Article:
A good substrate for Encaustic Painting is rigid, absorbent, and heat resistant, it bonds well with the layers of wax without fear of cracking or separation. Yes, you can paint on glass with encaustic, but please understand that glass is not an ideal substrate for encaustic. Glass has no natural tooth to hold the paint. And of course, we can’t do a freezer test without breaking the glass. This means that we can’t say for certain if glass is suitable. Be that as it may, artists have created some beautiful encaustic works on glass.
“As the use of encaustic has expanded into the realm of mixed media over the last 60 years, it is being applied to a greater range of surfaces, including glass, plexiglass, metals, papers, fabrics, commercial panels, ceramic, stone, other paint mediums, etc. “The R&F website
In a previous post, I wrote about using plexiglass as a substrate for encaustic painting and many of the same ideas apply to glass.
Creating a Toothy Surface
In order for encaustic to adhere to glass, you need to create a toothy surface. Here are three ways to do that:
- Paint the glass with Liquitex clear gesso
- Use etching cream for glass. For use on clear glass (not on plexiglass), this acid cream will remove a thin layer of glass and frost the surface underneath. Use in a well-ventilated area with plastic gloves and goggles. I haven’t tried this.
- Glue rice paper to the glass
Tips for painting on glass with encaustic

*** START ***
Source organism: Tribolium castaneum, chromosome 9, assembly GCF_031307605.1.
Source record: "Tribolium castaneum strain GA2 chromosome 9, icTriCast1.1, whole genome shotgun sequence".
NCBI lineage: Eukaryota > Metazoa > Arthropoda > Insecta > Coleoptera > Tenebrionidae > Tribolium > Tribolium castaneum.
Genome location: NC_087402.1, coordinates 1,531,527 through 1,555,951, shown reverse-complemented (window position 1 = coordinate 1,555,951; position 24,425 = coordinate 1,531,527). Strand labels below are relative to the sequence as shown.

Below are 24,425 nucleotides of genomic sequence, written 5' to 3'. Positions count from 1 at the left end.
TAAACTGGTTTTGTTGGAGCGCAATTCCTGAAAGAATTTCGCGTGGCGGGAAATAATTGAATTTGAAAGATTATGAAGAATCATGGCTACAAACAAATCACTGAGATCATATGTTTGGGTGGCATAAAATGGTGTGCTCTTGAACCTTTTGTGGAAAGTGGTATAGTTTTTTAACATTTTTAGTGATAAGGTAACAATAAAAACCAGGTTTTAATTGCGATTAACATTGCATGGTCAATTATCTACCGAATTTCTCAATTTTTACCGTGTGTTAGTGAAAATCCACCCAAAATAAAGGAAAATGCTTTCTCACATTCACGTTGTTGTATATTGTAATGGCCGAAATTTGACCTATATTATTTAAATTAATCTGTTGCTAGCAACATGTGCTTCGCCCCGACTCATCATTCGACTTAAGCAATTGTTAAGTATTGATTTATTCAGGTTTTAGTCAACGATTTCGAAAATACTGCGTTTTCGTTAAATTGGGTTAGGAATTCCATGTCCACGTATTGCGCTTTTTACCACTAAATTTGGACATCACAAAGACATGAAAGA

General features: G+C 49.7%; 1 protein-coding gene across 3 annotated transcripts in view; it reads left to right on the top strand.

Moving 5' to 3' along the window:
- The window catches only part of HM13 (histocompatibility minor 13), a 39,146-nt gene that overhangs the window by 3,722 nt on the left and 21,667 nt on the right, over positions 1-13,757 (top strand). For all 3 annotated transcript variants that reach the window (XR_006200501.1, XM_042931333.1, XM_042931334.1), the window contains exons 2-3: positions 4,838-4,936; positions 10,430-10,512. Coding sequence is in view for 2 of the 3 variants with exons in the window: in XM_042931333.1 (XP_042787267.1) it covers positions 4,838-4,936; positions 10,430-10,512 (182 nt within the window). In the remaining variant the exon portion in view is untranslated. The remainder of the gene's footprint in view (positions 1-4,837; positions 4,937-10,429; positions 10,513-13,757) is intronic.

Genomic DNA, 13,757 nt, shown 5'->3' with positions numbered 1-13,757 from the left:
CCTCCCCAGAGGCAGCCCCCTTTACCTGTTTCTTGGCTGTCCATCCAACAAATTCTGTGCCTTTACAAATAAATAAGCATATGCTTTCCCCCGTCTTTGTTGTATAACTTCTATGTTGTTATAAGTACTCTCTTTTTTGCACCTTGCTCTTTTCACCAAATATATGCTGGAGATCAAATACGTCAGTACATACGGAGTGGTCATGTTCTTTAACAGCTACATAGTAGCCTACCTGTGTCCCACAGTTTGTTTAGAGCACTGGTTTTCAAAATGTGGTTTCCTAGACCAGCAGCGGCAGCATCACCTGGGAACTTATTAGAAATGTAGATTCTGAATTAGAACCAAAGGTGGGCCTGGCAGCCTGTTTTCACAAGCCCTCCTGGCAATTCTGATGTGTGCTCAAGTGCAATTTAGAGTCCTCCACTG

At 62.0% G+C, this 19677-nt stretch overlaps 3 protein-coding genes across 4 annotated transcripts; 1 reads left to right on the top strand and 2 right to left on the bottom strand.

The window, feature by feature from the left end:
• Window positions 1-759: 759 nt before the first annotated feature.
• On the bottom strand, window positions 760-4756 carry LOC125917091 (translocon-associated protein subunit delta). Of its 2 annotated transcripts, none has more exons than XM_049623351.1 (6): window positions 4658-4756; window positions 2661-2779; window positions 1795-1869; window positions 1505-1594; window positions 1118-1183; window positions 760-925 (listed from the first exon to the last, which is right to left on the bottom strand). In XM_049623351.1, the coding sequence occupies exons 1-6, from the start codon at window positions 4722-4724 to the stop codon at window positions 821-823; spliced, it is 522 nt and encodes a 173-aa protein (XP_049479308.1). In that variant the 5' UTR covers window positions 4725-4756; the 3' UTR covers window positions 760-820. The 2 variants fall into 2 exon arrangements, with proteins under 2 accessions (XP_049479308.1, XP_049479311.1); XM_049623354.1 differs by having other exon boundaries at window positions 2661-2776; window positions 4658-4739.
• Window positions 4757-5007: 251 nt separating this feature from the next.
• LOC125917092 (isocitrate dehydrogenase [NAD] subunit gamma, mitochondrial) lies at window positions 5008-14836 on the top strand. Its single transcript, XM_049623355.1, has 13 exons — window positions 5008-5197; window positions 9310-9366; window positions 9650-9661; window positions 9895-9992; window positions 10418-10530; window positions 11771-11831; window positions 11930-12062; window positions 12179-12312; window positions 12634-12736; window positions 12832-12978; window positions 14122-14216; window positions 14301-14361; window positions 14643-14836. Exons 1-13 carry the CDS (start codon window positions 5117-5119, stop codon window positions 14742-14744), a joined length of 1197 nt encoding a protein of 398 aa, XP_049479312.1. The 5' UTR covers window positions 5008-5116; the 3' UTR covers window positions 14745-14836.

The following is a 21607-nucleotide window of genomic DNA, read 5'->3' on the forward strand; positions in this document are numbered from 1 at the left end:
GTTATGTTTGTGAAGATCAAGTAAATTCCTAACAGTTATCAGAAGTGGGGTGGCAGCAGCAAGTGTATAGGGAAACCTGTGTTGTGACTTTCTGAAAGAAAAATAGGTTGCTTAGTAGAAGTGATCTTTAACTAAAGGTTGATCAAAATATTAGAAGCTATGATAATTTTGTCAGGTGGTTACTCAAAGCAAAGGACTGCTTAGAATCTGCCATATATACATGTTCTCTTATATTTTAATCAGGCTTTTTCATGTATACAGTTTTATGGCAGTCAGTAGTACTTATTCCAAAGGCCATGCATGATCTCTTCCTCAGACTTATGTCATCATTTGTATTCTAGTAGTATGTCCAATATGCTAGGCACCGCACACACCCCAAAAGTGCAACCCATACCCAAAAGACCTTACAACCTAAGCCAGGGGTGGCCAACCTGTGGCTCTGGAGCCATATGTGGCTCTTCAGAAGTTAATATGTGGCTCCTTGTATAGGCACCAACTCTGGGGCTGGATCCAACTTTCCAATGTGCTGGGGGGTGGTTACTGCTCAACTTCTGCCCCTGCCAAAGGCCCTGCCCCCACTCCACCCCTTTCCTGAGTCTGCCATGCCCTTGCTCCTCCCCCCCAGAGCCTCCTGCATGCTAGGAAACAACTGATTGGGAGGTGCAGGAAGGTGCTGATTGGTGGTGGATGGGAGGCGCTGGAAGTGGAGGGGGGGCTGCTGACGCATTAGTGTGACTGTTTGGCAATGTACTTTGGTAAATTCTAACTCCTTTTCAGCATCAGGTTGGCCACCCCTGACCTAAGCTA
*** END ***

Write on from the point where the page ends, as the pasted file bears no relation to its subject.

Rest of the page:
- When painting on a glass substrate, you will need to slow down. The glass will retain the heat and the wax will take longer to cool. And, if you aren’t careful, you can burn yourself by touching the glass surface before it has cooled.
- If you work in thin translucent layers you can take advantage of the glass substrate and let the light shine through.
- You don’t need to fill the entire glass surface. Mask off the glass to leave some areas as clear glass the way Lisa Beth Glassman did (see below).
Encaustic Painting on a Vintage Window
I painted a cottage scene on a window that came out of our old cabin. It can be hung on the wall or suspended in a window. It looks very different when illuminated. I used clear gesso for this piece but now that I know about the etching cream, next time I’ll give it a try.
The finished piece works equally well hung in a window illuminated by sunlight as it does against a wall. Installed in the gallery window, the urban scene and tree outside blend with the rural scene.
Lisa Beth Glassman did a series of encaustic paintings on old windows.
Encaustic Mixed Media Glass Vases
Leslie Davis Fisher repurposes old glass vases. She glues rice paper to the vase to create a receptive surface for the encaustic wax.
Add your comments below and hop over to our Facebook Group to post any photos of your own encaustic art on glass.
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